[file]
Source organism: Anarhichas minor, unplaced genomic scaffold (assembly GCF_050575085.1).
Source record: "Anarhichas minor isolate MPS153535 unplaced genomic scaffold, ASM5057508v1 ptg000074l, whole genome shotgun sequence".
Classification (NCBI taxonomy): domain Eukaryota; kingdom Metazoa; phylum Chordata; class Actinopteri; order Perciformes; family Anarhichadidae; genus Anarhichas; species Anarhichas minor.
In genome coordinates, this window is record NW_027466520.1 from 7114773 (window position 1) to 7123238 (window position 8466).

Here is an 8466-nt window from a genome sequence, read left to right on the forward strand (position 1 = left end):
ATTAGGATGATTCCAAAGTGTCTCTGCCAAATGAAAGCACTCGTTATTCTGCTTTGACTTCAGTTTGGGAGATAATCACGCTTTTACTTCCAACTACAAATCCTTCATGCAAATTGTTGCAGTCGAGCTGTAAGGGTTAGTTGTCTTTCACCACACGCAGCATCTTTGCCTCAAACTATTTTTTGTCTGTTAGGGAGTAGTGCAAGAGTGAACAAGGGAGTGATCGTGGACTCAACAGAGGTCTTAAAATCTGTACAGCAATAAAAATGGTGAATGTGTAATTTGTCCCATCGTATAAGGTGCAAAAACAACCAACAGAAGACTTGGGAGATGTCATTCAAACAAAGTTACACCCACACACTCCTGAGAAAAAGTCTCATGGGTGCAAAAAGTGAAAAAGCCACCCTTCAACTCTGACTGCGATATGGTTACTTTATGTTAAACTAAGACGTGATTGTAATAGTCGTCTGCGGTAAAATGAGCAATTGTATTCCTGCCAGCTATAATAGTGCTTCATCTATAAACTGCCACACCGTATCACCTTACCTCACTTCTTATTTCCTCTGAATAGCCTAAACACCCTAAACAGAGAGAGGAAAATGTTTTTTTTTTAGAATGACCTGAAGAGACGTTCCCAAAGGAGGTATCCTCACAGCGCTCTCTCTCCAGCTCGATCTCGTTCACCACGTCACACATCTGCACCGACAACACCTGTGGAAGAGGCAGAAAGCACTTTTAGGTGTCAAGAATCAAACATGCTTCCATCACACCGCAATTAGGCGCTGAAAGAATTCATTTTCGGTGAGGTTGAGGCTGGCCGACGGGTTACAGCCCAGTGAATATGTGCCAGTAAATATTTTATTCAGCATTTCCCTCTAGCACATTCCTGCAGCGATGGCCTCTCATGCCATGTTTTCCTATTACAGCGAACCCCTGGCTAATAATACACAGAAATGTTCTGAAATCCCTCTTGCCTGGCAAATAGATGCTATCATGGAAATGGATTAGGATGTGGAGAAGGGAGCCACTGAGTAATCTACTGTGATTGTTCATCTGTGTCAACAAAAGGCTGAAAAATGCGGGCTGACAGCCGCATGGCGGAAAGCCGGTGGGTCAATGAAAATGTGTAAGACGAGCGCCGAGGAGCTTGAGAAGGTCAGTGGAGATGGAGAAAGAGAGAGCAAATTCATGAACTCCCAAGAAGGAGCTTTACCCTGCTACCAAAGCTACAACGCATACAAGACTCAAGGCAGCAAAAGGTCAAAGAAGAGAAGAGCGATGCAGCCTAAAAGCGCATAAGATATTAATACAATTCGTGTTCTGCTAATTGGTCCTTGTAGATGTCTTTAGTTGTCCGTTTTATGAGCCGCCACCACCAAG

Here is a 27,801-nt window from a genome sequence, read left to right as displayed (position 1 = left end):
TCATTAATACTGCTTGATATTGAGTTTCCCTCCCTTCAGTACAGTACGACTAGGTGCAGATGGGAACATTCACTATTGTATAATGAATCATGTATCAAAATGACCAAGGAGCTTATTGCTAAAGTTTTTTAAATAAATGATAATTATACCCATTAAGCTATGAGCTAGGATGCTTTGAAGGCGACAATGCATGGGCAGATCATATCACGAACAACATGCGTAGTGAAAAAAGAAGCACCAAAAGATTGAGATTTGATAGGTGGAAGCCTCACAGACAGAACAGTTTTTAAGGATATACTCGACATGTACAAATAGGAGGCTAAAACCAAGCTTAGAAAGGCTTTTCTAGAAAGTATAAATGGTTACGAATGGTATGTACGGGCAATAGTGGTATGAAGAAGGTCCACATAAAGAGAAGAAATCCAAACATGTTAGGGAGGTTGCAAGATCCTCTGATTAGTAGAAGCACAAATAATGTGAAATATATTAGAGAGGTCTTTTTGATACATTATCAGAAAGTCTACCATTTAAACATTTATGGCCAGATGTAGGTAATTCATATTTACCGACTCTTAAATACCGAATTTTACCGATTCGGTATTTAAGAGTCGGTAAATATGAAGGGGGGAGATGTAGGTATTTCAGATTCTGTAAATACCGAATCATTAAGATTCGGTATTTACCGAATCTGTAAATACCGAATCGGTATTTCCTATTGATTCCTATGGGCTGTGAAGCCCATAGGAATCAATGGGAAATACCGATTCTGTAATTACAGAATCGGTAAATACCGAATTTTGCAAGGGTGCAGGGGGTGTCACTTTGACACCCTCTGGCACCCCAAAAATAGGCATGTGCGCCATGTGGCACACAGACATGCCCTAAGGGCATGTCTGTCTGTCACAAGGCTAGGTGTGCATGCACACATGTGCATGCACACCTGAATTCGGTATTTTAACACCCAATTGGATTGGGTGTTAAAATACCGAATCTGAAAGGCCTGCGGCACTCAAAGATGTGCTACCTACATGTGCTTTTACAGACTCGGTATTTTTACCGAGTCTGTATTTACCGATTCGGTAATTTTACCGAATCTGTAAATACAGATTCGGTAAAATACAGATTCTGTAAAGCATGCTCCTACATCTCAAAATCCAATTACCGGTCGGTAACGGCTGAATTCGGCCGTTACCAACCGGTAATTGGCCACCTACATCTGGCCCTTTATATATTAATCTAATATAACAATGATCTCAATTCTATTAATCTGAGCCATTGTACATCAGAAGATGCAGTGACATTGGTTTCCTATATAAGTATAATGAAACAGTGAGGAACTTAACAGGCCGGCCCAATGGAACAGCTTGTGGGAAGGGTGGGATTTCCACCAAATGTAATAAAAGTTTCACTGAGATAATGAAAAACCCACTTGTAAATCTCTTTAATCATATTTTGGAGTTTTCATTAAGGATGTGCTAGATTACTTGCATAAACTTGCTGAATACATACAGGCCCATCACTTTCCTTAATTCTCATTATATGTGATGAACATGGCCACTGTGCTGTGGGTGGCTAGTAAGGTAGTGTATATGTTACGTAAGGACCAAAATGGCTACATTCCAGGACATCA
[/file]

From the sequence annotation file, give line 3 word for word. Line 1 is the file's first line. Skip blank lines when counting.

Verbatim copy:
Classification (NCBI taxonomy): domain Eukaryota; kingdom Metazoa; phylum Chordata; class Actinopteri; order Perciformes; family Anarhichadidae; genus Anarhichas; species Anarhichas minor.